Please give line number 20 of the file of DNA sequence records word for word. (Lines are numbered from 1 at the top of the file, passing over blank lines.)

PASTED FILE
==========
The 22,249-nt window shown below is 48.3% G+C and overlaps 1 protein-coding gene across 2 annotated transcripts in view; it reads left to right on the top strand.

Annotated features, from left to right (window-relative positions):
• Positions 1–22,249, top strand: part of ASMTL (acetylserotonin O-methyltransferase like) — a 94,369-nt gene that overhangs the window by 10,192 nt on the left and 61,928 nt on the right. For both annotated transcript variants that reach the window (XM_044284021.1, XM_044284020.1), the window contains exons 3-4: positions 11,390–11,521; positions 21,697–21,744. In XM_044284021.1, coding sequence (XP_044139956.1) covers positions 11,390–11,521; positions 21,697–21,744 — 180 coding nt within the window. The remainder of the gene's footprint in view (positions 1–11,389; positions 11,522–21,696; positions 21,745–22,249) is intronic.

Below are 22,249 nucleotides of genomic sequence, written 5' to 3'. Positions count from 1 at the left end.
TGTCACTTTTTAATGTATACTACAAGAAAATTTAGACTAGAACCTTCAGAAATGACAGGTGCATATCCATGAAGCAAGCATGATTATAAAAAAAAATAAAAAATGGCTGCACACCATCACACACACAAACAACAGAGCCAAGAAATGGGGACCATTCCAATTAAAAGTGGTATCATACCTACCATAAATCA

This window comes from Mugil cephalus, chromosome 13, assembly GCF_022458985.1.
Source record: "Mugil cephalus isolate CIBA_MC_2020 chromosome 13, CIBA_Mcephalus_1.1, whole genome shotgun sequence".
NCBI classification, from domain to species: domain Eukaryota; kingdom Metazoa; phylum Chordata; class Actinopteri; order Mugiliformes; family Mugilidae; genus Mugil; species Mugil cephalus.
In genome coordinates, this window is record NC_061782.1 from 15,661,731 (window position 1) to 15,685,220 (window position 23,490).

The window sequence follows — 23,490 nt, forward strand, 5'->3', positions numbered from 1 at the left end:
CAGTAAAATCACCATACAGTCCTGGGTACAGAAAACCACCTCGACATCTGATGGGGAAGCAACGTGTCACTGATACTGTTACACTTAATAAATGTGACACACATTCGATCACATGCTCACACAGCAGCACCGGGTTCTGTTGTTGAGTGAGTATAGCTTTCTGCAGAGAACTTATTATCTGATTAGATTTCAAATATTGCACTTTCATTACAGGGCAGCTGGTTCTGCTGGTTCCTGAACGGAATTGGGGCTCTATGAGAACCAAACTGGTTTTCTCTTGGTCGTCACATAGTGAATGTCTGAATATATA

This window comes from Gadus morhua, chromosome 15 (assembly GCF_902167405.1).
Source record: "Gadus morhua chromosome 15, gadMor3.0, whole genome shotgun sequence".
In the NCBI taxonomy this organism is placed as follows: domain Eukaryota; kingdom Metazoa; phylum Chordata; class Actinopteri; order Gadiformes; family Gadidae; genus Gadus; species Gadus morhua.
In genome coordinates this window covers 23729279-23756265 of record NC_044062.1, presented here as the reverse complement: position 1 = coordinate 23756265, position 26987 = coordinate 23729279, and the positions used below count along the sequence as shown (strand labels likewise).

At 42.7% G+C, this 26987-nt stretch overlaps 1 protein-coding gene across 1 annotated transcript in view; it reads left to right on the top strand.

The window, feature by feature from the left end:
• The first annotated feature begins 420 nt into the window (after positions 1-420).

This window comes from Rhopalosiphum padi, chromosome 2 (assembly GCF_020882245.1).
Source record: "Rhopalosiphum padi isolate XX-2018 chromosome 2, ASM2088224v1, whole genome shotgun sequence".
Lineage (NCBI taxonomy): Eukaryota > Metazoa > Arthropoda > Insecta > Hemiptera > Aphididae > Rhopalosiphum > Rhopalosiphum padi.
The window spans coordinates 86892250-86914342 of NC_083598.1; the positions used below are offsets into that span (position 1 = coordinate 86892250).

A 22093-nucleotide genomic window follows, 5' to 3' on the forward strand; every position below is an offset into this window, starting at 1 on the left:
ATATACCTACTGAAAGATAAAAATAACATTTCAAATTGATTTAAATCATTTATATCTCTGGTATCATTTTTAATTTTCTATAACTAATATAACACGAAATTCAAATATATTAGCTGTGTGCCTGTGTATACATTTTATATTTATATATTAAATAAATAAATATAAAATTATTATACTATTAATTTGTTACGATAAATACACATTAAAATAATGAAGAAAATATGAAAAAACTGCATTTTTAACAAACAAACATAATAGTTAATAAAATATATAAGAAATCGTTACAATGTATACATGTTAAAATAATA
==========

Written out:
Source record: "Rhopalosiphum padi isolate XX-2018 chromosome 2, ASM2088224v1, whole genome shotgun sequence".